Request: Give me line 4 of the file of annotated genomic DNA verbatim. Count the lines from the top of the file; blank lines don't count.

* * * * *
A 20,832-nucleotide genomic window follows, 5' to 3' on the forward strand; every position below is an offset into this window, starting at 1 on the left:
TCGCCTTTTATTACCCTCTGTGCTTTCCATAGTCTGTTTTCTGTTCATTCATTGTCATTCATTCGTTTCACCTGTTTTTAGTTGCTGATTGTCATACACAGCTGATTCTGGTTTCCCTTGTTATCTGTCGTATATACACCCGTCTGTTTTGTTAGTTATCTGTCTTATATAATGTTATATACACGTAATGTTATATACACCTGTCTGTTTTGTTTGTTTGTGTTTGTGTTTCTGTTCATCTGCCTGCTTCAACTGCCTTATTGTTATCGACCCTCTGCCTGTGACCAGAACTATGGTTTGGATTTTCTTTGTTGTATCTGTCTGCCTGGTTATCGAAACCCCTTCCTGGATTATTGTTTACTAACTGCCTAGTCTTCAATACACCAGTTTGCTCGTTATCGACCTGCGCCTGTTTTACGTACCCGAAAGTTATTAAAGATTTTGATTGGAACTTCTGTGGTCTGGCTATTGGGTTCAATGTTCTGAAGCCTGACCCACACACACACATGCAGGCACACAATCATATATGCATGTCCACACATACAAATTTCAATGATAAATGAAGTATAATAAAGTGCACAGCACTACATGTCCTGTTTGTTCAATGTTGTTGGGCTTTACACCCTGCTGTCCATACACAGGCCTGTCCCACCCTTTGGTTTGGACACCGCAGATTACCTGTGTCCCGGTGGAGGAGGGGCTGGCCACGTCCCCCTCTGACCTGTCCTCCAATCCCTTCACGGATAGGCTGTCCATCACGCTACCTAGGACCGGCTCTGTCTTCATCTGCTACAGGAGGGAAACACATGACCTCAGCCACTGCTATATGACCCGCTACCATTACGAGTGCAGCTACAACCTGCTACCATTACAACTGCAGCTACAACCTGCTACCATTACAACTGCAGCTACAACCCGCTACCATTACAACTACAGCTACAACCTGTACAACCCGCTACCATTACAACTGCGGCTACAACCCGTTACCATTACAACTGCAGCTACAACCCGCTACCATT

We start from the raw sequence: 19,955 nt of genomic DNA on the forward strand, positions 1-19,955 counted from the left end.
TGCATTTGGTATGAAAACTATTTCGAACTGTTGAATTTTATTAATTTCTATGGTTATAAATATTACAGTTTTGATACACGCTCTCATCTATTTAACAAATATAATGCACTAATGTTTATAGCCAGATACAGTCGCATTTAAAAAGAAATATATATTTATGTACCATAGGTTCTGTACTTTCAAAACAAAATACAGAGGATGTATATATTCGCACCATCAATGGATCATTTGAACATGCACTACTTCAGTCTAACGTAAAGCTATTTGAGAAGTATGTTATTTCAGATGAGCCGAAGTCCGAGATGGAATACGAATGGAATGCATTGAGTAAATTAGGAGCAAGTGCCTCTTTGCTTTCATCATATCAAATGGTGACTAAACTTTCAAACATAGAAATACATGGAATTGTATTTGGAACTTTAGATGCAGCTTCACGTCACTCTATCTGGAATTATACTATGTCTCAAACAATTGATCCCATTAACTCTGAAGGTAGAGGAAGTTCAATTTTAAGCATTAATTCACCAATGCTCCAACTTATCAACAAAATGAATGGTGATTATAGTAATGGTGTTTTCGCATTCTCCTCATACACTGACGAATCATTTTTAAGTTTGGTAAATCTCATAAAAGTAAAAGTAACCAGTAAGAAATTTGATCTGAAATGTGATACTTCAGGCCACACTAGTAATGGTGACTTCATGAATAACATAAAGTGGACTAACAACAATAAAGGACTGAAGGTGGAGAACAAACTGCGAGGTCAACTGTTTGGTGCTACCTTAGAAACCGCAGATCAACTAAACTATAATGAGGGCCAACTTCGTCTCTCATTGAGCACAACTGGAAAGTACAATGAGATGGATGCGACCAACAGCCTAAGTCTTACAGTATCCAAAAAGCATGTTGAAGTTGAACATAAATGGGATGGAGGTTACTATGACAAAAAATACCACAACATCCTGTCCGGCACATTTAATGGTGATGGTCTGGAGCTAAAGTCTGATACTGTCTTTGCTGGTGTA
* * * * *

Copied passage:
TGCATTTGGTATGAAAACTATTTCGAACTGTTGAATTTTATTAATTTCTATGGTTATAAATATTACAGTTTTGATACACGCTCTCATCTATTTAACAAATATAATGCACTAATGTTTATAGCCAGATACAGTCGCATTTAAAAAGAAATATATATTTATGTACCATAGGTTCTGTACTTTCAAAACAAAATACAGAGGATGTATATATTCGCACCATCAATGGATCATTTGAACATGCACTACTTCAGTCTAACGTAAAGCTATTTGAGAAGTATGTTATTTCAGATGAGCCGAAGTCCGAGATGGAATACGAATGGAATGCATTGAGTAAATTAGGAGCAAGTGCCTCTTTGCTTTCATCATATCAAATGGTGACTAAACTTTCAAACATAGAAATACATGGAATTGTATTTGGAACTTTAGATGCAGCTTCACGTCACTCTATCTGGAATTATACTATGTCTCAAACAATTGATCCCATTAACTCTGAAGGTAGAGGAAGTTCAATTTTAAGCATTAATTCACCAATGCTCCAACTTATCAACAAAATGAATGGTGATTATAGTAATGGTGTTTTCGCATTCTCCTCATACACTGACGAATCATTTTTAAGTTTGGTAAATCTCATAAAAGTAAAAGTAACCAGTAAGAAATTTGATCTGAAATGTGATACTTCAGGCCACACTAGTAATGGTGACTTCATGAATAACATAAAGTGGACTAACAACAATAAAGGACTGAAGGTGGAGAACAAACTGCGAGGTCAACTGTTTGGTGCTACCTTAGAAACCGCAGATCAACTAAACTATAATGAGGGCCAACTTCGTCTCTCATTGAGCACAACTGGAAAGTACAATGAGATGGATGCGACCAACAGCCTAAGTCTTACAGTATCCAAAAAGCATGTTGAAGTTGAACATAAATGGGATGGAGGTTACTATGACAAAAAATACCACAACATCCTGTCCGGCACATTTAATGGTGATGGTCTGGAGCTAAAGTCTGATACTGTCTTTGCTGGTGTA